When you are charged with a crime, you have the right to defend yourself in front of a jury of your peers. The state has a high burden of proof, so sometimes a jury trial is the best approach. If a prosecutor cannot convince every jury of your guilt beyond a reasonable doubt, they must acquit you of the charges.
Given how important the jury is in the criminal trial process, selecting the people who will serve on the jury is crucial. This process—known as jury selection—can make or break the outcome of your trial. But what happens during jury selection? A criminal defense attorney from our firm can advise you on how jury selection could impact your case.
Who Can Be Summoned for Jury Duty?
In a criminal trial, the jury ultimately determines if the state proved its case beyond a reasonable doubt. Not everyone qualifies for jury duty. A person will only receive a jury summons if they meet the basic qualifications, and their name is listed in one of the two sources where prospective jurors are chosen.
The qualifications for jury duty are few, however. A prospective juror must be at least 18 years of age and reside in the county of the court’s location. However, additional grounds can lead the court to disqualify a juror. These include:
- Mental or physical disabilities
- Inability to speak English
- Inability to read and write
- Convicted of a crime that is punishable by a year or more in prison
Potential jurors who are not excluded for these reasons are combined into a prospective juror pool. This pool of potential jurors is randomly drawn from the county voter rolls and the PennDOT Driver & Vehicle Services. The courts will draw a list of names that serve as the juror pool from these two sources. This pool varies in number, but from this group of people come the twelve jurors (and two alternates) who will ultimately decide your case.
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Receiving a Notice to Serve on a Jury
To ensure prospective jurors are aware of their responsibility, the courts will notify each person by mail that they have been selected for jury duty. This notice only establishes that a person has been selected as part of the jury pool; there is no guarantee they will serve on the jury.
The notice—referred to as a summons—will include a time, date, and location for the prospective juror to appear. While the court clerk will occasionally allow prospective jurors to reschedule due to emergencies, attendance is mandatory. A few circumstances will allow a person to get out of jury duty at this stage if they are on active military duty or are a breastfeeding mother.
Once the prospective jurors arrive, they are assigned to a case. The prospective juror pool’s size can vary, but it is usually at least 30 or more people. These individuals will then move on to a part of the process known as voir dire.
Voir Dire – The Juror Selection Process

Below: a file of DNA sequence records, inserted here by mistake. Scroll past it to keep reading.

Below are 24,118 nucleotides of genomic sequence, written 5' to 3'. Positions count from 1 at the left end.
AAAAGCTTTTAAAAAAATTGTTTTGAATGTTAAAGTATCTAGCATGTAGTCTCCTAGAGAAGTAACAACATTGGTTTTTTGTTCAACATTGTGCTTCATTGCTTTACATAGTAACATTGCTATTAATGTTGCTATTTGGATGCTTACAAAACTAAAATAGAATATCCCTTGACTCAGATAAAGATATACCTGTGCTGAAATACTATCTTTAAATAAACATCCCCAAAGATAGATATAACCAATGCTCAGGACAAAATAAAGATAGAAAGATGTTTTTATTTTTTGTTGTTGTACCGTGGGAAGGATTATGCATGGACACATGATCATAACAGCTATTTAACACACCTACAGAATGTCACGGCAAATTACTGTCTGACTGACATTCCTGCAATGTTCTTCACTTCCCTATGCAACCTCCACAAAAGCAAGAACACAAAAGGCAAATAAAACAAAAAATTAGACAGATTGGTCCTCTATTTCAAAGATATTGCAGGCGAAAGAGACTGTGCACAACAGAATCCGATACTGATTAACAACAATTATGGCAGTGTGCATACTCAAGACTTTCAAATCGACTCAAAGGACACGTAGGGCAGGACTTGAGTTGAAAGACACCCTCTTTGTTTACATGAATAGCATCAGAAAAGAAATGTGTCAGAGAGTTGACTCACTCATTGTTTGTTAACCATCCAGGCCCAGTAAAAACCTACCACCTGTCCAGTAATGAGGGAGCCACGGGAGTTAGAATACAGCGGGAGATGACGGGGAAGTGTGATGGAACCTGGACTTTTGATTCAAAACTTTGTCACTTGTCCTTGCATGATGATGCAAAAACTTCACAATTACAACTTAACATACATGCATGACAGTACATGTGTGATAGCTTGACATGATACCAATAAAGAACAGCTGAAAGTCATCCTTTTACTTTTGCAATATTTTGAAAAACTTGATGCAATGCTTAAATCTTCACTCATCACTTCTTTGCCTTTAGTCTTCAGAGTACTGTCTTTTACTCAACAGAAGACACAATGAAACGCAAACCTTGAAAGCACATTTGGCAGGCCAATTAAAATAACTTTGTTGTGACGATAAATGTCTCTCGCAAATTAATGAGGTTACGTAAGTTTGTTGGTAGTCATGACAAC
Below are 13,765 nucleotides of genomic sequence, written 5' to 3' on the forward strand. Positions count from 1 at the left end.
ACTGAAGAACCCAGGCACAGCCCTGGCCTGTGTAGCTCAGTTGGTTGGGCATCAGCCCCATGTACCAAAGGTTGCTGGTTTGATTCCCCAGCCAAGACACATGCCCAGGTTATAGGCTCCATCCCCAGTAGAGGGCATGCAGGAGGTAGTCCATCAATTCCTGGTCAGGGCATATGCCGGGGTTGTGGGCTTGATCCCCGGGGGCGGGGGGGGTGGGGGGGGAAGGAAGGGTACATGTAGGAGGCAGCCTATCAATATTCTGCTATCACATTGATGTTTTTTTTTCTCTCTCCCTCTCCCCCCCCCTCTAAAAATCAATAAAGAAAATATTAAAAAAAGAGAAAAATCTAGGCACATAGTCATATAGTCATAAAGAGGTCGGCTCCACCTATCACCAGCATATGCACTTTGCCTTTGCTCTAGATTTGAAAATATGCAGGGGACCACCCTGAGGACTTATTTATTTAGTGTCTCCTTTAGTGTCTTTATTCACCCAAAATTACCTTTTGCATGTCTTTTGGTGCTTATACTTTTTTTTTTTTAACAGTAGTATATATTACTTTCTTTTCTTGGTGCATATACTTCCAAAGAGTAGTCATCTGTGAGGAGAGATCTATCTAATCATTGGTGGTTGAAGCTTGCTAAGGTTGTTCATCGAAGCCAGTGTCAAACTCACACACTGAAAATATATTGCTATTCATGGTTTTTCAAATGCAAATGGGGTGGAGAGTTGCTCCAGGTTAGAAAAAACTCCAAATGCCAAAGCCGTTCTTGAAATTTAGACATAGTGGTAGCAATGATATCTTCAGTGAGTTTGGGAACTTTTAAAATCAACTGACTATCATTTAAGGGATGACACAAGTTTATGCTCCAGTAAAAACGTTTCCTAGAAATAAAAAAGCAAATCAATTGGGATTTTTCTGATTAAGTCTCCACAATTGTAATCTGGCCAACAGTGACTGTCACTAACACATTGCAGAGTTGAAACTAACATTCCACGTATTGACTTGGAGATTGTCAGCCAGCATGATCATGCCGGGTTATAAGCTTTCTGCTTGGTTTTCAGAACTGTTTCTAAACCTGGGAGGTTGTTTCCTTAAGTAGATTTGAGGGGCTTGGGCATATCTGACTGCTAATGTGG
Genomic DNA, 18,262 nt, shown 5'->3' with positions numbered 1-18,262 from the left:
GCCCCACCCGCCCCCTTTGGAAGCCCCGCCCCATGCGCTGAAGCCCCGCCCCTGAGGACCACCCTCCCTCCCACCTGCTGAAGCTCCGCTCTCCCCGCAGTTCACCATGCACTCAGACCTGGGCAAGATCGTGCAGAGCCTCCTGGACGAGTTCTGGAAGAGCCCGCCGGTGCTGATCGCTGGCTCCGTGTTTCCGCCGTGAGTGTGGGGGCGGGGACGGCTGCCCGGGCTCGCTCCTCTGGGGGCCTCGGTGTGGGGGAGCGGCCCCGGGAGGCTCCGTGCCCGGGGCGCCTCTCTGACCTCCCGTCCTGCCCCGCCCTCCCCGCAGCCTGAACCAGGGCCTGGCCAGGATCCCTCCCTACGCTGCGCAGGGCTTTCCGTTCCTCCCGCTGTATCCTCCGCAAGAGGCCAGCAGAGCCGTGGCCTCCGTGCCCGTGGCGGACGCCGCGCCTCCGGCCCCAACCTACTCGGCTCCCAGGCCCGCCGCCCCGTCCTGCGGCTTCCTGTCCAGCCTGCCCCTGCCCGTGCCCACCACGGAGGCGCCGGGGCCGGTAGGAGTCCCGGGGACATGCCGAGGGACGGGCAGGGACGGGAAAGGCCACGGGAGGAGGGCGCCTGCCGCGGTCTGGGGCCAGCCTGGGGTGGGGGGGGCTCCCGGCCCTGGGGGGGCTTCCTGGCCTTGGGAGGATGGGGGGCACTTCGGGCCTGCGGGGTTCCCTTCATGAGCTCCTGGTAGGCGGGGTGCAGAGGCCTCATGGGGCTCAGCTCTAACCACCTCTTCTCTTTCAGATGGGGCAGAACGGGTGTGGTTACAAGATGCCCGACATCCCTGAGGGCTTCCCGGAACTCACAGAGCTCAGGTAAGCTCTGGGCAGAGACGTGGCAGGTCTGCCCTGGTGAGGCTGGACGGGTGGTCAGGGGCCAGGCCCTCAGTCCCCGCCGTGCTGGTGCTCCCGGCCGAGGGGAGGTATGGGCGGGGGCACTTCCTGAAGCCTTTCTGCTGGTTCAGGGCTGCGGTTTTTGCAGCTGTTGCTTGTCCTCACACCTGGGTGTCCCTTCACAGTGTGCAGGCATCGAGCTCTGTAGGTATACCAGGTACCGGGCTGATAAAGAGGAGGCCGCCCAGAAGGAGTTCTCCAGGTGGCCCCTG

Voir dire is the first step of a jury trial a potential juror will participate in. This is also the last stage for many of the people in the pool of prospective jurors. There is a limited number of spots on a jury, and those not selected will be released and likely assigned to a different case. In criminal trials, the number of jurors is always 12.
The voir dire process helps the prosecutor and defense attorney narrow down the pool of prospective jurors to 12. Both attorneys, often via the judge have the chance to ask each individual juror a series of questions.
These questions cover everything from the prospective juror’s background to their views on the criminal justice system. After all the questions have been answered, it is time for the attorneys to challenge certain jurors and fill out the final jury.
Striking Prospective Jurors: How It Works
The challenges that attorneys can make to jurors are called “strikes.” In total, the prosecutor or the defense counsel can make two types of strikes when selecting a jury. The Law Offices of M.J. Snyder, LLC, has extensive experience identifying the best juror options in criminal trials.
The first type of juror strike is known as a peremptory strike. Also called a peremptory challenge, this strike is at the attorney’s discretion. The attorney does not have to give a reason when releasing a prospective juror, but each side is limited in the number of peremptory challenges it can make.
The second type of challenge is striking a juror for cause. There are no limits on this type of strike if the judge agrees it is necessary. An attorney can move to strike a juror for cause when an answer they gave during voir dire is problematic. A problematic answer could include a juror who has made up their mind about the case, indicates that they might not be able to be fairor one with a strong view on capital punishment.
Talk to an Attorney About What Happens During the Jury Selection Process
Jury selection is one of the most important aspects of any criminal trial. A biased jury could result in a bad result, no matter how strong your defense strategy might be. Due to what is at stake, it is important that you rely on legal counsel to deal with the selection of your jury.
If you still have questions about what happens during jury selection, the Law Offices of M.J. Snyder, LLC, can answer you. Our knows how to identify strong jurors and avoid weak ones. Contact us as soon as possible for a free consultation.